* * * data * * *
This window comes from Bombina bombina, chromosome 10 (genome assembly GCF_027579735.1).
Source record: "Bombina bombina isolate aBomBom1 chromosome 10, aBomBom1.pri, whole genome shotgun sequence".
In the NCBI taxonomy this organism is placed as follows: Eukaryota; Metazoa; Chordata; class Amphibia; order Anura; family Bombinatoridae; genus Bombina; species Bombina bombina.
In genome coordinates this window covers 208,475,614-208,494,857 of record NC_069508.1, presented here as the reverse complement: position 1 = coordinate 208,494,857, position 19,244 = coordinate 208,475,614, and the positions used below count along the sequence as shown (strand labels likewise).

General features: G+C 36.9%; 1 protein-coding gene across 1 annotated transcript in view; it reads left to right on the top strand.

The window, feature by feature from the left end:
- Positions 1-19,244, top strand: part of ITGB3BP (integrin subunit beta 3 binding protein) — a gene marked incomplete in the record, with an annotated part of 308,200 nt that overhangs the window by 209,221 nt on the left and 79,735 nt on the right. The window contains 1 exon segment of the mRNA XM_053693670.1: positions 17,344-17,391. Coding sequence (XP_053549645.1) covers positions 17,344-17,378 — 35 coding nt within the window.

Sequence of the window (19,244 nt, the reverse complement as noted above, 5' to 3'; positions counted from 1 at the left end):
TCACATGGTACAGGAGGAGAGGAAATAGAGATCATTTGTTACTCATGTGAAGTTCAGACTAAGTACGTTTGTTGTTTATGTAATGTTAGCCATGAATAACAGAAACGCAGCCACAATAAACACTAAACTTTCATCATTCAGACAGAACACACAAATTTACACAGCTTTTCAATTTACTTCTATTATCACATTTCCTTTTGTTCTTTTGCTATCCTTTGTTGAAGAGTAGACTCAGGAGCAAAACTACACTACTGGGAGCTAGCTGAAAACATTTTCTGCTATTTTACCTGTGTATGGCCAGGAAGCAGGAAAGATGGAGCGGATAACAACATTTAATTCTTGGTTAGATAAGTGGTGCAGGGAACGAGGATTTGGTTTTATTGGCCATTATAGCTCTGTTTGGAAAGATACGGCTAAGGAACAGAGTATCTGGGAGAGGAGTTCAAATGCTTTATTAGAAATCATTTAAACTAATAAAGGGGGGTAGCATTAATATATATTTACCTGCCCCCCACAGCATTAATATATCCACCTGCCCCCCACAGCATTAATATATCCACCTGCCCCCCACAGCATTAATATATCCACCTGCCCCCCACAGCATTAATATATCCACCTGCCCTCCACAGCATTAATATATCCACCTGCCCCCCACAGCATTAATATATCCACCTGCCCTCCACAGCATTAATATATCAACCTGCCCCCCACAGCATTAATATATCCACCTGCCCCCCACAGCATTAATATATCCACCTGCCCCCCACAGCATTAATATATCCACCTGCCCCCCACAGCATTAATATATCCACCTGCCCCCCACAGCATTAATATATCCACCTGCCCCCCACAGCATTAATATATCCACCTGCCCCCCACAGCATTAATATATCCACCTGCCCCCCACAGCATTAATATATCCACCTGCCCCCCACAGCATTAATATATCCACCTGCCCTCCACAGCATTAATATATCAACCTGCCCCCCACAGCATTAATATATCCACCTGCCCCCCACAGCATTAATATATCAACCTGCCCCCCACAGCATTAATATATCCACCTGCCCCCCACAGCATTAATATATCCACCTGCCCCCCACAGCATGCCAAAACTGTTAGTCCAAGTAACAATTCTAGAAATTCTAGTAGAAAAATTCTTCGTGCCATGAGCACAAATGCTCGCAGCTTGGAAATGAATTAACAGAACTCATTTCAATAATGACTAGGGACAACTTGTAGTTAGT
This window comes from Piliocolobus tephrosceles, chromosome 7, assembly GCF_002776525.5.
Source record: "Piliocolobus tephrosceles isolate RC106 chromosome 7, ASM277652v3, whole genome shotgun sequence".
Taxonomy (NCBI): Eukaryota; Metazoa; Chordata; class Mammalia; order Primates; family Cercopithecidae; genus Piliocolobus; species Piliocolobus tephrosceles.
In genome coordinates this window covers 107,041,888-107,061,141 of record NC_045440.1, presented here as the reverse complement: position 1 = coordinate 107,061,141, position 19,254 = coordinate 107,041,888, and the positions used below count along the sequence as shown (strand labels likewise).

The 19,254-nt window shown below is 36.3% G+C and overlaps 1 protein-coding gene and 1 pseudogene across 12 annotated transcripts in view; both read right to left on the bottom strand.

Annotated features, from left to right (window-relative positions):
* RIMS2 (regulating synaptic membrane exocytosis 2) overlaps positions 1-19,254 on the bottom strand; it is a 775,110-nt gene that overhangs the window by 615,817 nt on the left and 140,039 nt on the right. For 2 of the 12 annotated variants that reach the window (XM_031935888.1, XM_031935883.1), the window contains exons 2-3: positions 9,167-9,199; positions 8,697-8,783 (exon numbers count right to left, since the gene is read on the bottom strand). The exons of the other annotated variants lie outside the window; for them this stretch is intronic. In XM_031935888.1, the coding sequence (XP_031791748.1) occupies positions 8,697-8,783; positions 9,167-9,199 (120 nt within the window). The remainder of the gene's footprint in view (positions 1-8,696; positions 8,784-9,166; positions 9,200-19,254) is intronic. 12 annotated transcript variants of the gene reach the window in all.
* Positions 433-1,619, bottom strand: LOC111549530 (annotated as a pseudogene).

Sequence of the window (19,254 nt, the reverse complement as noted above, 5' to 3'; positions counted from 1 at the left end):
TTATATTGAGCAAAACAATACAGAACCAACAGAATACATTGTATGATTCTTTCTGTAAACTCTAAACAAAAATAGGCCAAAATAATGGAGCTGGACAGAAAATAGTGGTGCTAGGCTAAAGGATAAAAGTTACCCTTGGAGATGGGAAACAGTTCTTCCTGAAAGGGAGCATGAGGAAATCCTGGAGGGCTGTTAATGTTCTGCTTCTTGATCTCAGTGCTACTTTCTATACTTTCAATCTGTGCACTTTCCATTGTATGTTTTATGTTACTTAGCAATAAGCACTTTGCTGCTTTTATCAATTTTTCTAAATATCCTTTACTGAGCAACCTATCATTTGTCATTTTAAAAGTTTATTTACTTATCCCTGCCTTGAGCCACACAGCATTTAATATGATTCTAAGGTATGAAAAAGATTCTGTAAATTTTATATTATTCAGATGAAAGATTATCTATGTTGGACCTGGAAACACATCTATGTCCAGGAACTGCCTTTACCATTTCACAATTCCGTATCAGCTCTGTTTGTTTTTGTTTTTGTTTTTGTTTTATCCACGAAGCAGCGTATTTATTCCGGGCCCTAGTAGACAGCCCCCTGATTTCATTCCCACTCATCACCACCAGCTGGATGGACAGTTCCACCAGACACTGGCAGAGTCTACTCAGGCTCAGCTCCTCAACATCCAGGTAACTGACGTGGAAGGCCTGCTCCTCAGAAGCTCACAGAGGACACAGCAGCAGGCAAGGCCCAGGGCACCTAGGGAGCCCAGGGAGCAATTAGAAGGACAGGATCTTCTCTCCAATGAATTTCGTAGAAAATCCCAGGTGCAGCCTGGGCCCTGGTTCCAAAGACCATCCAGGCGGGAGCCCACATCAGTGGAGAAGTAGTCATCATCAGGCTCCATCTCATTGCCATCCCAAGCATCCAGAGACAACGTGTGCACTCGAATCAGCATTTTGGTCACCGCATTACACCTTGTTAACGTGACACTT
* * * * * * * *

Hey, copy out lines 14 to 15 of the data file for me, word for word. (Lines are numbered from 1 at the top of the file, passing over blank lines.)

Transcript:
The 19,254-nt window shown below is 36.3% G+C and overlaps 1 protein-coding gene and 1 pseudogene across 12 annotated transcripts in view; both read right to left on the bottom strand.

Annotated features, from left to right (window-relative positions):